clock menu more-arrow no yes

Filed under:

Zach Eflin and Nick Pivetta’s struggles put the Phillies in a tough spot

New, 159 comments
MLB: San Diego Padres at Philadelphia Phillies Bill Streicher-USA TODAY Sports

When Saturday night’s game between the Phillies and Padres began, the team was riding higher than it had in what felt like months.

They had just hired Charlie Manuel to take over as hitting coach, and everyone seemed energized. Bryce Harper’s walk-off grand slam became the signature moment of the 2019 season thus far, the Phils’ offense had awoken and the team was riding a four-game winning streak.

For a little while on Saturday night, it seemed like the good times were going to roll. But after jumping ahead 3-0 after three innings, everything began to unravel.

The Padres scored three, two-out runs in the 4th inning to tie the game, and one inning later scored two more to go ahead 5-3. The Phillies couldn’t muster any more scoring, and dreams of the season’s first five-game winning streak were dashed.

And the blame fell mostly to two men — Zach Eflin and Nick Pivetta.

If the Phillies fail to make the postseason, there will be plenty of people to blame. The inconsistent offense, injuries to the bullpen, Andrew McCutchen’s torn ACL, mistakes by Gabe Kapler and a failure by Matt Klentak to do more at the trade deadline will all get their day in the sun.

But the struggles of Eflin and Pivetta in 2019 (and the starting rotation in general) are perhaps the biggest reason why the Phillies are where they are — 68-64, two games back of the wild card, tied with the Brewers and Mets.

Eflin had a terrific start to the season, compiling a 2.83 ERA in his first 14 starts over 86 innings. But that’s when the season turned downward sharply. Since June 24, Eflin’s ERA is 8.75 over 36 innings, and spent much of the last month in the bullpen after a 10-run outing against the Atlanta Braves on July 27. Eflin claimed his “body felt heavy,” and no, he didn’t take a trip back to 1985.

Saturday night was his first start since being inserted back into the rotation following the season-ending elbow surgery to Jake Arrieta, and things couldn’t have gone much worse.

After getting two outs in the 4th, the Padres had a runner on 1st when Eflin gave up a single to the opposing pitcher (after getting ahead in the count 0-2), an RBI single to Manuel Margot and then a two-run double to Josh Naylor.

Eflin has been told by the team to work on elevating his fastball, which had tried to do early in the season, with some positive results. But as fatigue appeared to set in in June, Eflin’s fastball was getting pounded, and he’s now back to featuring his sinker, a pitch that does not generate swing-and-miss when ahead in the count.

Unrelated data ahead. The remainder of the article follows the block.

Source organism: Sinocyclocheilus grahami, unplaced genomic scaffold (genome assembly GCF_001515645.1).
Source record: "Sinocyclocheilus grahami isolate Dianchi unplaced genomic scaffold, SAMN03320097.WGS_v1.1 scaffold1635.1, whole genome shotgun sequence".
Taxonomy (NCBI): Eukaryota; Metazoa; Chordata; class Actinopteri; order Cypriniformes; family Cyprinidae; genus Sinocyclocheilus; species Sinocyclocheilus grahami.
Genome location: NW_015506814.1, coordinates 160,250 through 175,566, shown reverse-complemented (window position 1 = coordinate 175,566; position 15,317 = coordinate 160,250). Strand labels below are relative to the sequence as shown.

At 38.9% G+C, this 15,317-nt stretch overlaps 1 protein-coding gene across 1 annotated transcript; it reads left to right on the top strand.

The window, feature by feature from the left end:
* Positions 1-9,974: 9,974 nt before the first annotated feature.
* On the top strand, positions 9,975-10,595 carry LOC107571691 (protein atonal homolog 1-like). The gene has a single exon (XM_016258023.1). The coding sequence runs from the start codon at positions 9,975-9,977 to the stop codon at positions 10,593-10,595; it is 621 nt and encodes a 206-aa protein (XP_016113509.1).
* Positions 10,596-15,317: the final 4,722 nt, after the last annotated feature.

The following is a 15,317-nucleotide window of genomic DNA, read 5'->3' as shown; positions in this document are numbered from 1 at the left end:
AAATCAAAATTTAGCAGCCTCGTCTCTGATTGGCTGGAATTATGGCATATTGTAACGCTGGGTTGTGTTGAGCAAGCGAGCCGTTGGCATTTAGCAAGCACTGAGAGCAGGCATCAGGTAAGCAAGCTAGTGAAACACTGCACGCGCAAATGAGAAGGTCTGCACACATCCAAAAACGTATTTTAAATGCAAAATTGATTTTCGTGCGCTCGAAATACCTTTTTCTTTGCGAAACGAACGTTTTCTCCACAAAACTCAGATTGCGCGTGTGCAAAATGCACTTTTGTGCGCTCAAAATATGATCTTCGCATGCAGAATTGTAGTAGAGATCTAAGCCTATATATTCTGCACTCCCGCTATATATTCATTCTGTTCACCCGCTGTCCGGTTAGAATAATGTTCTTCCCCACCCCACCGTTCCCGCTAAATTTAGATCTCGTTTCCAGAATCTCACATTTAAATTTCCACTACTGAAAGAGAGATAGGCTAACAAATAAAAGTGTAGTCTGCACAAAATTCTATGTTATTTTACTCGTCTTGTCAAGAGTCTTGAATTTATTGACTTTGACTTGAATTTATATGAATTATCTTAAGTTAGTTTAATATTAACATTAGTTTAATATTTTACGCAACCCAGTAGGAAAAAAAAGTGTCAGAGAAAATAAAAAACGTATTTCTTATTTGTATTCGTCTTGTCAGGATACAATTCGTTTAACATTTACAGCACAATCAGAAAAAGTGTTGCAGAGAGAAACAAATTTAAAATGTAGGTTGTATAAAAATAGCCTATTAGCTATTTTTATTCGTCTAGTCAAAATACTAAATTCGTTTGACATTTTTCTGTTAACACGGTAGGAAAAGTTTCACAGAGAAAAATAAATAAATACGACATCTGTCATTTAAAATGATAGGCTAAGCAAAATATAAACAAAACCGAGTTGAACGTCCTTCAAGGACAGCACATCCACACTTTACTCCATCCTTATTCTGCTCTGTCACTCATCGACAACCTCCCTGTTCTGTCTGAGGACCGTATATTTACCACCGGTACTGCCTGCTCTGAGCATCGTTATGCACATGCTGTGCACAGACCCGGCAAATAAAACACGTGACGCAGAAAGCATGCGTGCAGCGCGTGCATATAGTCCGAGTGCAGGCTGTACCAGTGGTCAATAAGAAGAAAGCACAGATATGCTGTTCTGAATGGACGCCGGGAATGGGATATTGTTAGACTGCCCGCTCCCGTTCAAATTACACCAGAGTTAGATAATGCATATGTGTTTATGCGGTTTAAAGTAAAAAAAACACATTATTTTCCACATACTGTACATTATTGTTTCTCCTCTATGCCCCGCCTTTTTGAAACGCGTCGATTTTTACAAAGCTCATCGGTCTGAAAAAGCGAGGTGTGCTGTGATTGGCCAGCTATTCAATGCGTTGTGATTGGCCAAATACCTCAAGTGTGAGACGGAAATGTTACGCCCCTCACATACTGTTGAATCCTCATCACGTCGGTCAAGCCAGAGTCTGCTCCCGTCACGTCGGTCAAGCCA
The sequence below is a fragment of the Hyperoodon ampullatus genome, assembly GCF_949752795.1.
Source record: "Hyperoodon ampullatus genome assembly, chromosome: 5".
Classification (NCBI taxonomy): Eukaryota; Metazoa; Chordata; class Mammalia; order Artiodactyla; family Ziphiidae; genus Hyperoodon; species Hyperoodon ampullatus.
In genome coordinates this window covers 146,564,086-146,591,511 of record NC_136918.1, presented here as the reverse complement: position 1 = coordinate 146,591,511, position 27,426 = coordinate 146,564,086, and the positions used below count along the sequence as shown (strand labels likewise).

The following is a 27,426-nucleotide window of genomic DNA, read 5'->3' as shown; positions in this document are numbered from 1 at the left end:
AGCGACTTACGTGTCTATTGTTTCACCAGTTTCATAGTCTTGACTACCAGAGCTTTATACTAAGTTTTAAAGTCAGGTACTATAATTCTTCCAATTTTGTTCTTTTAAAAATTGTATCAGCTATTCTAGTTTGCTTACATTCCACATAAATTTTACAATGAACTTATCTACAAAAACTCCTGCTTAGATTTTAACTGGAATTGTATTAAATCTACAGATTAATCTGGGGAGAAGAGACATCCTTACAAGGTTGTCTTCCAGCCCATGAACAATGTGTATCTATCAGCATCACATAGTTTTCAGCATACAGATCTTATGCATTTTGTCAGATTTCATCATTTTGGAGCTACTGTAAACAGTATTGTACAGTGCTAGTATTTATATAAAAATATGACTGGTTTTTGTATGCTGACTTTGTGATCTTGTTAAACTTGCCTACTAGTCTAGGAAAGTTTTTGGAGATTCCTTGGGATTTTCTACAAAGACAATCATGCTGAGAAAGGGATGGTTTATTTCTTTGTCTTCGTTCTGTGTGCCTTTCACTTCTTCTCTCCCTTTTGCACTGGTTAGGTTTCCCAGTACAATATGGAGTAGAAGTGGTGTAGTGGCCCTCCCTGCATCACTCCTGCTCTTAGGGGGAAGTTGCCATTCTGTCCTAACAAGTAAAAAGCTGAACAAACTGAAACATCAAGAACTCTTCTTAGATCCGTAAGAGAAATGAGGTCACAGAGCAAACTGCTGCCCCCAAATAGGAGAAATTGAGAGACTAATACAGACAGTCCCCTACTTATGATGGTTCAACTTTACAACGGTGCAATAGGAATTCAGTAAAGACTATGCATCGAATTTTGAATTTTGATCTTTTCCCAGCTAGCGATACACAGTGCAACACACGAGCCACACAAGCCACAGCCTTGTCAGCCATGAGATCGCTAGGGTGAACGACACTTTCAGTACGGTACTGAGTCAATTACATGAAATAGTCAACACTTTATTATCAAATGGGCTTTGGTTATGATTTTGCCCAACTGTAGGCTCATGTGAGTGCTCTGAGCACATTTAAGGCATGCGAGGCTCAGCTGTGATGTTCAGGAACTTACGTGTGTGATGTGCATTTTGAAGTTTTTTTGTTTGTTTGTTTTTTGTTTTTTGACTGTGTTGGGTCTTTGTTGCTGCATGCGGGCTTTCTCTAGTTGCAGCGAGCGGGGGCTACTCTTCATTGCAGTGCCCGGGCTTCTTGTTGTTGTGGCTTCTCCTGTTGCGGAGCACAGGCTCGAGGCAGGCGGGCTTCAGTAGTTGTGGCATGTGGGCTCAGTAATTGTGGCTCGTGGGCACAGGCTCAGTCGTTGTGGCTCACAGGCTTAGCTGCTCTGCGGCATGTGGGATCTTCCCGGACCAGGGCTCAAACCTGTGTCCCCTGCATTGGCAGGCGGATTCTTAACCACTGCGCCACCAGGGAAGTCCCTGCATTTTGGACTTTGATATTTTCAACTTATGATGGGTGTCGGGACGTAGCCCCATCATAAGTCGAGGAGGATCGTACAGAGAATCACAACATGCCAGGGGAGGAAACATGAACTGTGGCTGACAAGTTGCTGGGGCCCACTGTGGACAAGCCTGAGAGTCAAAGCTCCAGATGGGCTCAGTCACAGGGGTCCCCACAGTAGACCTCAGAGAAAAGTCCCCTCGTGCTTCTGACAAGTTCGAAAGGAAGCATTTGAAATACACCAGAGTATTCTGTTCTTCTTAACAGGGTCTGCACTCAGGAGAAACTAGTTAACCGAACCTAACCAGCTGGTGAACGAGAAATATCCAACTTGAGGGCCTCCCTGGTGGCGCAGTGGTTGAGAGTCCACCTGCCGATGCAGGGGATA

Nick Pivetta, another starter-turned-reliever entered the game and he fared no better. In the 5th, he gave up a single, got a strikeout, walked Hunter Renfroe, then allowed RBI singles to Ty France and Luis Urias. Not exactly household names.

Pivetta has been awful in whatever role the Phillies have placed him in this season, with a 5.42 ERA and a 5.50 FIP in 23 appearances, 13 of them starts. He has looked like a competent relief pitcher at times, but far too inconsistently to be considered reliable. His swinging strike rate is down from 12.0% last year to 9.9% this year, his strikeout rate is down from 27.1% to 20.5% and his walk rate is up from 7.4% to 8.6%.

As a starter, Pivetta’s ERA was 5.74. As a reliever it is 4.15. Strikeouts are up, but so are his walks.

This is two-fifths of the starting rotation that the Phillies have essentially gotten nothing out of over the last two months, and when you combine that with the inconsistency of Vince Velasquez (although he’s stepped up a bit in the last month) and the injury to Arrieta, it’s clear the starting rotation is the main reason the Phils cannot sustain success or establish a long winning streak.

Jason Vargas has helped stop the bleeding a bit, although the Phils have only scored five runs in his four starts, in which he has a 3.91 ERA.

The Phillies were relying heavily on Pivetta and/or Eflin to be an effective big league starter this season, and both have failed miserably. While both are still young (Eflin is 25, Pivetta 26), it’s fair to wonder if either pitcher is in the team’s plans for 2020. At this point, they’ve given the team no reason to save space for them, and their struggles this season have put the Phillies in a really tight spot.

On Episode 311 of “Hittin’ Season, Justin Klugh and I discussed all this as well as the wisdom of continuing to hit Rhys Hoskins leadoff, the red-hot Bryce Harper and J.T. Realmuto, and why the Little League World Series is awesome.